careerism

noun

ca·​reer·​ism kə-ˈrir-ˌi-zəm How to pronounce careerism (audio)
: the policy or practice of advancing one's career often at the cost of one's integrity
careerist noun or adjective

Examples of careerism in a Sentence

She was appalled by his careerism.
Recent Examples on the Web Deborah finds more kinship with Ava, recognizing herself in the younger comedian’s unabashed careerism and raw talent. J Wortham, New York Times, 12 May 2024 Worse is the snark, which is relentless, and mostly aimed at nothing worse than the routine careerism of intellectual life. William Deresiewicz, The Atlantic, 2 Apr. 2024 Political careerism and pandering to the convenient rhetoric of the moment should be rejected in favor of leaders who are willing to step up and honestly address difficult topics and take on special interests. Destiny Torres, Orange County Register, 25 Feb. 2024 The American invasion of Iraq shows that no such coercion is necessary; bureaucratic deference to authority and routine careerism can keep people in line just fine. Gideon Rose, Foreign Affairs, 20 Feb. 2024 Some scientists have grown increasingly concerned that limited opportunities for young scientists and a problematic system for publishing scientific work has incentivized corner-cutting for careerism. Evan Bush, NBC News, 26 Jan. 2024 The Wrap can’t bring itself to admit that Welker’s left-feminist careerism is used to dress up Meet the Press as serious journalism. Armond White, National Review, 13 Oct. 2023 The film capture the odd twists of fate and careerism that had a band that was getting booed off the stage in Akron clubs suddenly, within a period of years, being welcomed onto the squarest TV shows in America. Chris Willman, Variety, 21 Jan. 2024 That question went to the heart of Scorsese’s careerism, though some viewers fell for the movie’s virtue-signaling hype. Armond White, National Review, 8 Nov. 2023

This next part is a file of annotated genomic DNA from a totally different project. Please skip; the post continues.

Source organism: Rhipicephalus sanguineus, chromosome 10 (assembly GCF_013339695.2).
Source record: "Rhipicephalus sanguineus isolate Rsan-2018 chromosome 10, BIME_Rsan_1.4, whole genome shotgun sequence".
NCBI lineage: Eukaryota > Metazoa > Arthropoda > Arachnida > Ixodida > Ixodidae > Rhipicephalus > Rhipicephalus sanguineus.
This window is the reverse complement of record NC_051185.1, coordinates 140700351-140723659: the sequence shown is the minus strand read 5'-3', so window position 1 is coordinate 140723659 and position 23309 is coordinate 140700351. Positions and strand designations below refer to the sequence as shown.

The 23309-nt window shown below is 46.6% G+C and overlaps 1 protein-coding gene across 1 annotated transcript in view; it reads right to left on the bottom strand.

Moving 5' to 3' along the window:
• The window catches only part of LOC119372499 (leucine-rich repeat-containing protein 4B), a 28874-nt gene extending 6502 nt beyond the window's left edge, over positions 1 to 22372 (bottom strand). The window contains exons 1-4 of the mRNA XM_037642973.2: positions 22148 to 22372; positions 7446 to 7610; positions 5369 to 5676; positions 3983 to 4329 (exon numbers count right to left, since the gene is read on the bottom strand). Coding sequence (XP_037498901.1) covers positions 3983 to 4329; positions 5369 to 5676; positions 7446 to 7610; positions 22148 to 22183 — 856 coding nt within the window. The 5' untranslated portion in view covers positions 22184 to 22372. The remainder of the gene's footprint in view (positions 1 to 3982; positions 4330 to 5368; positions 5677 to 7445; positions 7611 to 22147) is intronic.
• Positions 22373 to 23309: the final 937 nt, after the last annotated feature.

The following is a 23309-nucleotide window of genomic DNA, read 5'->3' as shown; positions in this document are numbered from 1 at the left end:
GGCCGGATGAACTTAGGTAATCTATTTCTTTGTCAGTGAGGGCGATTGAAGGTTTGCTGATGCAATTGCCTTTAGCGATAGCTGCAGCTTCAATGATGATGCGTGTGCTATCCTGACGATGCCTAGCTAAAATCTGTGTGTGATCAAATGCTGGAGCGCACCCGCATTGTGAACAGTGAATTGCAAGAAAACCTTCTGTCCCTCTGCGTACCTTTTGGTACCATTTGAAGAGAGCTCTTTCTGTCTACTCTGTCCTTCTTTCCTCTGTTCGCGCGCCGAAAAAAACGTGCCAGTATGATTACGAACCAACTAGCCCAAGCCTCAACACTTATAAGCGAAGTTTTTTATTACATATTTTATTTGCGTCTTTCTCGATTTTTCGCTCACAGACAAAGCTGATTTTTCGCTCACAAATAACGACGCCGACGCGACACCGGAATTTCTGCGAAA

These examples are programmatically compiled from various online sources to illustrate current usage of the word 'careerism.' Any opinions expressed in the examples do not represent those of Merriam-Webster or its editors. Send us feedback about these examples.

Word History

First Known Use

1933, in the meaning defined above

Time Traveler
The first known use of careerism was in 1933

Dictionary Entries Near careerism

Cite this Entry

“Careerism.” Merriam-Webster.com Dictionary, Merriam-Webster, https://www.merriam-webster.com/dictionary/careerism. Accessed 21 Jul. 2024.

Last Updated: - Updated example sentences
Love words? Need even more definitions?

Subscribe to America's largest dictionary and get thousands more definitions and advanced search—ad free!